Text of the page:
The organization also agitates to reform New York State’s healthcare system. For years, they’ve pushed to end what Ruddock calls “medical apartheid” at some of the largest academic hospitals in the city. In New York City, blacks and Latinos are more than twice as likely as whites to be publicly insured or uninsured, which often leads them to outpatient clinics instead of private practices. The “clinic system” often translates to longer wait times and inconsistent care, their research shows.
No state laws addressing potentially discriminatory health care practices have been passed yet. But peer-reviewed research on BHR’s legal interventions on the issue found that “the related community mobilization efforts have raised public awareness about the impact of disparate care … and garnered support among many city and state legislators.” As BHR’s coalition has grown, Ruddock has increasingly brought scholars and experts to coalition meetings, so that the history of the Bronx—and the real-estate redlining and government disinvestment that effectively segregated the borough—can be understood in the context of the area’s current public health challenges.
“Some people get depressed when they learn. Some people get angry,” Ruddock says. “But my next question is: Where are our elected officials, what are they doing about it, and how can we hold them accountable?”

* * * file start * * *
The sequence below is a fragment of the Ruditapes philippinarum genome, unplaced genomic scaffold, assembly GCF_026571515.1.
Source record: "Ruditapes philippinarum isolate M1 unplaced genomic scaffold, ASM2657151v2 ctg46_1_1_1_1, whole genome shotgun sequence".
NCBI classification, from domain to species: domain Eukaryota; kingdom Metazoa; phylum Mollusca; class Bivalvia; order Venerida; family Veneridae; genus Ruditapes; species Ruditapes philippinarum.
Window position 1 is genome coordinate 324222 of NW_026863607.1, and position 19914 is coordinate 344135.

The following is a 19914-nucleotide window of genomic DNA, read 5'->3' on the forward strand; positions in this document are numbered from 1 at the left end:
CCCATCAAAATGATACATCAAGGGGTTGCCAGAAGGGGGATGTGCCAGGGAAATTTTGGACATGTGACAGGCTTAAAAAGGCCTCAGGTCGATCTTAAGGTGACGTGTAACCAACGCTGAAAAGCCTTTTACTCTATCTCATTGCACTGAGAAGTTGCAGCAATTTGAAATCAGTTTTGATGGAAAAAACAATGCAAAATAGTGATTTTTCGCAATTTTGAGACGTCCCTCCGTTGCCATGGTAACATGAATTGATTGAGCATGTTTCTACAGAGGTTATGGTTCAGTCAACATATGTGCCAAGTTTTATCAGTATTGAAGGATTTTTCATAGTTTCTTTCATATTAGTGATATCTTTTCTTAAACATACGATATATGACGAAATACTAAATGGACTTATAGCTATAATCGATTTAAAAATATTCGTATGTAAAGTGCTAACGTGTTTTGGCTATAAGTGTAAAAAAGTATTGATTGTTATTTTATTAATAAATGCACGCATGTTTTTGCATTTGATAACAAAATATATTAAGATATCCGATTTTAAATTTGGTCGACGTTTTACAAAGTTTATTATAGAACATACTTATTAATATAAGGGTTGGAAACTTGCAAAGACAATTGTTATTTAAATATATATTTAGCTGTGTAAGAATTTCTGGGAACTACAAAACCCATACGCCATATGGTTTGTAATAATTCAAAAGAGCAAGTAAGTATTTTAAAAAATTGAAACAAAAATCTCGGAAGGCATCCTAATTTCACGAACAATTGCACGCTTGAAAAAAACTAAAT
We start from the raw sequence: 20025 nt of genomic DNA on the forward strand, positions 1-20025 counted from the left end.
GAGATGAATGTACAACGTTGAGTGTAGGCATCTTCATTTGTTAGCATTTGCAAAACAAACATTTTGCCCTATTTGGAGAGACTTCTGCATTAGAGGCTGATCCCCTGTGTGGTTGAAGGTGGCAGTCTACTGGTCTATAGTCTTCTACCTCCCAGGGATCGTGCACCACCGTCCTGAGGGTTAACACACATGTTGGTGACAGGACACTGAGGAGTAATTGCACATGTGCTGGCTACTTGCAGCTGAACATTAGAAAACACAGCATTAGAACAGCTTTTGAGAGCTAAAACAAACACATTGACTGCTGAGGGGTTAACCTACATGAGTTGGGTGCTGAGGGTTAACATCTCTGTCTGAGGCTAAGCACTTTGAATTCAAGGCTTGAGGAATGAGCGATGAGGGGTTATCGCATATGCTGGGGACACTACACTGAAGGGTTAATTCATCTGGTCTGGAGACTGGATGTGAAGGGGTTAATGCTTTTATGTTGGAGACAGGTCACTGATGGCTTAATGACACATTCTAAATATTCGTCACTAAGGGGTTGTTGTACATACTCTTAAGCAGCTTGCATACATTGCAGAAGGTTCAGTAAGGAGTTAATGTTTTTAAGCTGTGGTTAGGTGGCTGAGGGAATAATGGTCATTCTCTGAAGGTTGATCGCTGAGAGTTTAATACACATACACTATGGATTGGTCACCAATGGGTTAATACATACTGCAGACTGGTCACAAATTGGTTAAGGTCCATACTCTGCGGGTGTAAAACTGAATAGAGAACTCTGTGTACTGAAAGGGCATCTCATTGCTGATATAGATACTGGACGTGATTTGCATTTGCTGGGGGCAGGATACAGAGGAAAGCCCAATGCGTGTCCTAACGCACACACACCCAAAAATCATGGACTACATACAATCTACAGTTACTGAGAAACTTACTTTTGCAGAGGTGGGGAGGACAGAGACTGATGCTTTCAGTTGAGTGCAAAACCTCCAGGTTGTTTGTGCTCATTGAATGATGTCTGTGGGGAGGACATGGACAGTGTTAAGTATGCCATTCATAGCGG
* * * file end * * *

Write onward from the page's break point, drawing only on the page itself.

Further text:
This consensus-building model was also deployed in the predominantly black and Latino neighborhoods of South Los Angeles, where a coalition funded by REACH dollars managed to officially ban new fast-food restaurants. (That ban didn’t curb obesity by itself, researchers later found, but it’s notable that the push still came from activists in the community itself). In Minneapolis, a $500,000 grant has given nearly 153,408 Asian-American and black community members access to exercise and stress-relieving activities, in a special effort to create a network of “bi-cultural” connections. In Denver, a similar grant has allowed the Stapleton Foundation for Sustainable Urban Communities to designate residents of two predominantly black neighborhoods as “block captains” in local policy discussions concerning street safety and access to parks. The REACH program of the Inter-Tribal Council of Michigan has worked to strengthen tobacco-free building policies, set up farmer’s markets, and build “food sovereignty planning committees” within local tribes.